NORTH OAKS, Minn. — Alice Lee started playing chess when she was in first grade, tagging along to a chess club with her older brother. For the first few years, she didn’t know how talented she was.
“It would have been a surprise to me when I was younger that I would ever become this good,” she said.
“This good” is what made Lee, when she was eight years old, the second youngest girl to ever be named Chess Expert by the United States Chess Federation in its 81-year history.
This weekend, she will compete virtually in the 2020 U.S. Girls' Junior Championship, hosted by the Saint Louis Chess Club. She will be playing against nine girls who represent the strongest female chess players under 20 in the U.S., all of whom are older than she is.
But Lee isn’t worried about that.
“They’re strong players, I’m glad I get to play them,” she said. “Even if I lose, I’ll still learn a lot.”
Losing isn’t something that Lee does often, though. She won the National Girls Championship U8 section at seven years of age, and went on to place 5th in the Girls U8 section in the 2017 World Cadet Chess Championship. She won the National Girls Championship U18 section at the age of 9, and was the gold medalist in the 2019 World Cadet Championship in the Girls U10 section.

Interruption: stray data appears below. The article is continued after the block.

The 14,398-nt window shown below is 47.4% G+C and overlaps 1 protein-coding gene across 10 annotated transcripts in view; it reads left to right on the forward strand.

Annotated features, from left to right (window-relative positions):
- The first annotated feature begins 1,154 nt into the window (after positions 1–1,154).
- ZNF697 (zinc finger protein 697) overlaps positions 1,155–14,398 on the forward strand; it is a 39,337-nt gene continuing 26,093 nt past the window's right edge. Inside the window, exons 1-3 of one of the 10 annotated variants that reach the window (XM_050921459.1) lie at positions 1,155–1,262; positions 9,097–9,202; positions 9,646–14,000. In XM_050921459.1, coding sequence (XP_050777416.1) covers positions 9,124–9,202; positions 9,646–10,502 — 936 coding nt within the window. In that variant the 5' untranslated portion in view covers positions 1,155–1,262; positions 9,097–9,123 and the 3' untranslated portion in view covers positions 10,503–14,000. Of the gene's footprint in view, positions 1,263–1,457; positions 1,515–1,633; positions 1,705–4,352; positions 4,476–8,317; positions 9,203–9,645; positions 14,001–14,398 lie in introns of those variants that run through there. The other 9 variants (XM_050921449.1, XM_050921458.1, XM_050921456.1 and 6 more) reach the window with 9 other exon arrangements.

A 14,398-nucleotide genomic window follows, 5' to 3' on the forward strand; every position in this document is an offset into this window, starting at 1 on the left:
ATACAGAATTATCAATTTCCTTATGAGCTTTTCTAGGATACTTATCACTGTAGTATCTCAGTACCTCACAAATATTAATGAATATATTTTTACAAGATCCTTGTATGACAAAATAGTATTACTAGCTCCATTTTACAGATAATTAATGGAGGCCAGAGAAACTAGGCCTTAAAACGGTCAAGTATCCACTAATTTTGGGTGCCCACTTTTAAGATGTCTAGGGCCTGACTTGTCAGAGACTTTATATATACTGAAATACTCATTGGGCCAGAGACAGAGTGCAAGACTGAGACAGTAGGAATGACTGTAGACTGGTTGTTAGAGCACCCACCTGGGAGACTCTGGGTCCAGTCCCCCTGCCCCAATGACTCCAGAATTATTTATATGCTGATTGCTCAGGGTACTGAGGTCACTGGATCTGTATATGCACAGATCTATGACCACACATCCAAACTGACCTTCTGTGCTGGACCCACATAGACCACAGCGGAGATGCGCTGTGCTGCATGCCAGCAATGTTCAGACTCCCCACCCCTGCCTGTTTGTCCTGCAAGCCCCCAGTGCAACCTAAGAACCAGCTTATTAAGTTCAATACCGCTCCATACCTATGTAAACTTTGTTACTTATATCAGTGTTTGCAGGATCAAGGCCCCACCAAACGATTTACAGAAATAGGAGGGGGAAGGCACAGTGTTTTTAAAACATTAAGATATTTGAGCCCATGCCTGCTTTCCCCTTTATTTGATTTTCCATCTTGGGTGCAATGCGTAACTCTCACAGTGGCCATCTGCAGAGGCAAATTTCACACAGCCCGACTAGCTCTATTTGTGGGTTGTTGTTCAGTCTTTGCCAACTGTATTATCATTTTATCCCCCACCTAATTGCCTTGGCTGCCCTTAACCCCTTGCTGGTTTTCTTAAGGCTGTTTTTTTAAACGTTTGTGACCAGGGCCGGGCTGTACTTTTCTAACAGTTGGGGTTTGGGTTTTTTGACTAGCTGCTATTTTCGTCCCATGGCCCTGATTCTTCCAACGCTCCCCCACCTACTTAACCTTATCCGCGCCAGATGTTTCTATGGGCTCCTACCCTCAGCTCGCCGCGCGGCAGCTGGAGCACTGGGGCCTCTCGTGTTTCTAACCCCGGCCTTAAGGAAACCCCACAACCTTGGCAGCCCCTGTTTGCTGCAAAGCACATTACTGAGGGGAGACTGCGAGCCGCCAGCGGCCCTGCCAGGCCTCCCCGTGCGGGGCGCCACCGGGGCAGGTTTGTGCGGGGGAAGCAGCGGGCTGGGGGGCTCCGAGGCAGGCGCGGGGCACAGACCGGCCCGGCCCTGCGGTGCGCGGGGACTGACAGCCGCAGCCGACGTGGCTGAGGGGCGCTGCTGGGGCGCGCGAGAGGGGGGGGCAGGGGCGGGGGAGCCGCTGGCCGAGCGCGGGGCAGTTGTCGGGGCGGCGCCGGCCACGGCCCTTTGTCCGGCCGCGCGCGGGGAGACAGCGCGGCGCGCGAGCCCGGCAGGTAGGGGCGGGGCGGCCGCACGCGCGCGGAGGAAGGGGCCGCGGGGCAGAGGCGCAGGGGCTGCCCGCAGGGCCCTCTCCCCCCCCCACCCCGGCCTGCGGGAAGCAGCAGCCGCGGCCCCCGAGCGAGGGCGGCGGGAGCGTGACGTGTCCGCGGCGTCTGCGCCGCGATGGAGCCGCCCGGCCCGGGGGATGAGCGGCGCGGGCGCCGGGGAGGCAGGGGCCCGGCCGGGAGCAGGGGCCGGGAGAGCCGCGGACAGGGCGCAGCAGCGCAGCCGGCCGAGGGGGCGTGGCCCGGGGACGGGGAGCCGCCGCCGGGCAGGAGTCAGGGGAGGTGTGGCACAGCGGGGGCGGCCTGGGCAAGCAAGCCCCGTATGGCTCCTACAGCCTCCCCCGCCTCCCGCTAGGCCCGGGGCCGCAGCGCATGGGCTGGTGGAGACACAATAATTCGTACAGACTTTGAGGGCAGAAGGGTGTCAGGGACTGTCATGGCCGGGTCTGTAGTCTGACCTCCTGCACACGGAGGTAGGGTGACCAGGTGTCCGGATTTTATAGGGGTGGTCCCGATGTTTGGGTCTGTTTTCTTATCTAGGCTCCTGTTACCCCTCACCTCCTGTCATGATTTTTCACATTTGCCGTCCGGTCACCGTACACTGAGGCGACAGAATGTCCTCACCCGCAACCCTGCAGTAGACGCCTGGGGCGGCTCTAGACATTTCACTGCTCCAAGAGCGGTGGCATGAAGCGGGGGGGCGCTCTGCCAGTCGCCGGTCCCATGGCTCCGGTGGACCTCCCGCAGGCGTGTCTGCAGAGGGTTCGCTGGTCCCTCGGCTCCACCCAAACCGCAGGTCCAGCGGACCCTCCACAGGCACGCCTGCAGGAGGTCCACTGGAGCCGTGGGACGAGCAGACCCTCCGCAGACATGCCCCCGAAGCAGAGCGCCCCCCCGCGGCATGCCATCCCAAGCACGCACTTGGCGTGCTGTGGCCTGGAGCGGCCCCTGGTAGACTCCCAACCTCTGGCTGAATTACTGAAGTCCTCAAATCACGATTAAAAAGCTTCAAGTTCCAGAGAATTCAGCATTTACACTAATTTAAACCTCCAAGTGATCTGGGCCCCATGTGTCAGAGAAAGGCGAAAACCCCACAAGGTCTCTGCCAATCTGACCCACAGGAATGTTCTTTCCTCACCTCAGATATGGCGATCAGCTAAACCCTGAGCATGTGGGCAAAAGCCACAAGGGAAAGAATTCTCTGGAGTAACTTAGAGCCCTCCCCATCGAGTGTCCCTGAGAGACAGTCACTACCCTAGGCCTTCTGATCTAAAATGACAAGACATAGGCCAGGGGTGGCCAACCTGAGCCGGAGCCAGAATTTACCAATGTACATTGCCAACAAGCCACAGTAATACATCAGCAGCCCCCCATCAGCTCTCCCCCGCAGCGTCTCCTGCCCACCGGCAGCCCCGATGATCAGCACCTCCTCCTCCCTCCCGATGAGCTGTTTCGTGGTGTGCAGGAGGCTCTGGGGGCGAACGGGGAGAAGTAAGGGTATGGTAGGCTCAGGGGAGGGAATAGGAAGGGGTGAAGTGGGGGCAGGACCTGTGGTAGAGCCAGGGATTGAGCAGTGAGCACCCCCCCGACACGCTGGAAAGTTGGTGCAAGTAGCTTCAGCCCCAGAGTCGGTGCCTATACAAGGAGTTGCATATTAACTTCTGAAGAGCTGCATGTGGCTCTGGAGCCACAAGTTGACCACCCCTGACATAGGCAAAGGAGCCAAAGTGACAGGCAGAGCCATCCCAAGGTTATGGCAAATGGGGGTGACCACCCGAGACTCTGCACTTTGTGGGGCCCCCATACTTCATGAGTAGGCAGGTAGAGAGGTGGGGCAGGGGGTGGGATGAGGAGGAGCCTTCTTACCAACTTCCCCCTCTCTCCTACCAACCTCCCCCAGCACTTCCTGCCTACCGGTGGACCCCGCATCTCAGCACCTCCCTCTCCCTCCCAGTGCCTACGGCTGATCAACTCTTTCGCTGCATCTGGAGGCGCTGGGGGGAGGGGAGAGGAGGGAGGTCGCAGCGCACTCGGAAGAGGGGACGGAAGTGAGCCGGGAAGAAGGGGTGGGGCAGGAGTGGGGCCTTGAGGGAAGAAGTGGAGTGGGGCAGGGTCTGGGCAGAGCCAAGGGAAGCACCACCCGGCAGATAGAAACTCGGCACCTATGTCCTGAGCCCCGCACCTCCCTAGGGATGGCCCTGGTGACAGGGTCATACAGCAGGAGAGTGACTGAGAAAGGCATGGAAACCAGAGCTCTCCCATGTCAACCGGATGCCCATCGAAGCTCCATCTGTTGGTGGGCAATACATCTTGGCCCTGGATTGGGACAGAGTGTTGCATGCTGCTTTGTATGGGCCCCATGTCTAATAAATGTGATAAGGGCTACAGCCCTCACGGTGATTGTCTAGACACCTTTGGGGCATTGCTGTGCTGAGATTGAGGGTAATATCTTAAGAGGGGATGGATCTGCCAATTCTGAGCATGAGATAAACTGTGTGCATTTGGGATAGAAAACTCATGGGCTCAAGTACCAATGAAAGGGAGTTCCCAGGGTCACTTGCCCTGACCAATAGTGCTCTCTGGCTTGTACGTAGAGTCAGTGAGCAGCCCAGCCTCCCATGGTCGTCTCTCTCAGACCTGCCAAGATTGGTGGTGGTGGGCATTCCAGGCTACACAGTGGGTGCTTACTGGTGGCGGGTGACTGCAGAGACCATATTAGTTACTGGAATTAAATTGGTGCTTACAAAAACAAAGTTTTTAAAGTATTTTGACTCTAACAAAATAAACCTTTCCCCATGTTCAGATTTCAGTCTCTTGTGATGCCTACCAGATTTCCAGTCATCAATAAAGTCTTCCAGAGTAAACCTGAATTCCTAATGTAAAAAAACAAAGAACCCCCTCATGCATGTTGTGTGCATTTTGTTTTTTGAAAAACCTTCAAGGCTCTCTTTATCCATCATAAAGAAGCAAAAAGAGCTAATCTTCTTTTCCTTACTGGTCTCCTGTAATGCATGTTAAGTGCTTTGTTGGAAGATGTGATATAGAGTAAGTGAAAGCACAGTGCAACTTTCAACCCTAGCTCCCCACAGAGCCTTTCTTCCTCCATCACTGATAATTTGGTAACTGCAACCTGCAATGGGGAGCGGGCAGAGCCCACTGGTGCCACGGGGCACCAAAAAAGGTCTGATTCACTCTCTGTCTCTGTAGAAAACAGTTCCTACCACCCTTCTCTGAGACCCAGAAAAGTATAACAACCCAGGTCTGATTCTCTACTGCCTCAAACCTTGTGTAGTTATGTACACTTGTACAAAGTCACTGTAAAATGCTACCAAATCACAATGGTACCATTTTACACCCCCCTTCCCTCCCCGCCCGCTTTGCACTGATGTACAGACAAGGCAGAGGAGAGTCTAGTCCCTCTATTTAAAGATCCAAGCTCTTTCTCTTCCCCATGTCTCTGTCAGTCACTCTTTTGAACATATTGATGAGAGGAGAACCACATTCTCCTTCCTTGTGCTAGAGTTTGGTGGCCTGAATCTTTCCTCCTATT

Lee now 10 years old, holds the title of National Master in the U.S., putting her among the top 30 female chess players in the country.
Lee works hard for all of those titles, putting in three hours of practice each day. She plays practice games online and against friends, and studies chess tactics diligently so she can keep getting better and better.
Even with as much time and effort as she devotes to the game, she still finds it fun to play.
“There’s a lot of people you get to meet," Lee said. "I’ve met people at tournaments, like Garry Kasparov, he’s a former world champion, and I’ve actually met some of the people I'm going to play this weekend. I also like that you have to concentrate when you play, so it helps you focus. Chess gives you time to learn and get better and reach a goal.”
Lee has one goal in particular for her chess career— and she knows how she plans to get there, one tournament at a time.
"I was happy when I was named Chess Expert because then I started thinking bigger," she said. "That gave me inspiration to go even farther. I hope to become a GM, a Grand Master, the highest rank you can get. It's a lifetime goal. I have to work hard and learn. Playing games, like I'm doing this weekend, is part of that. Just a lot of practice and studying."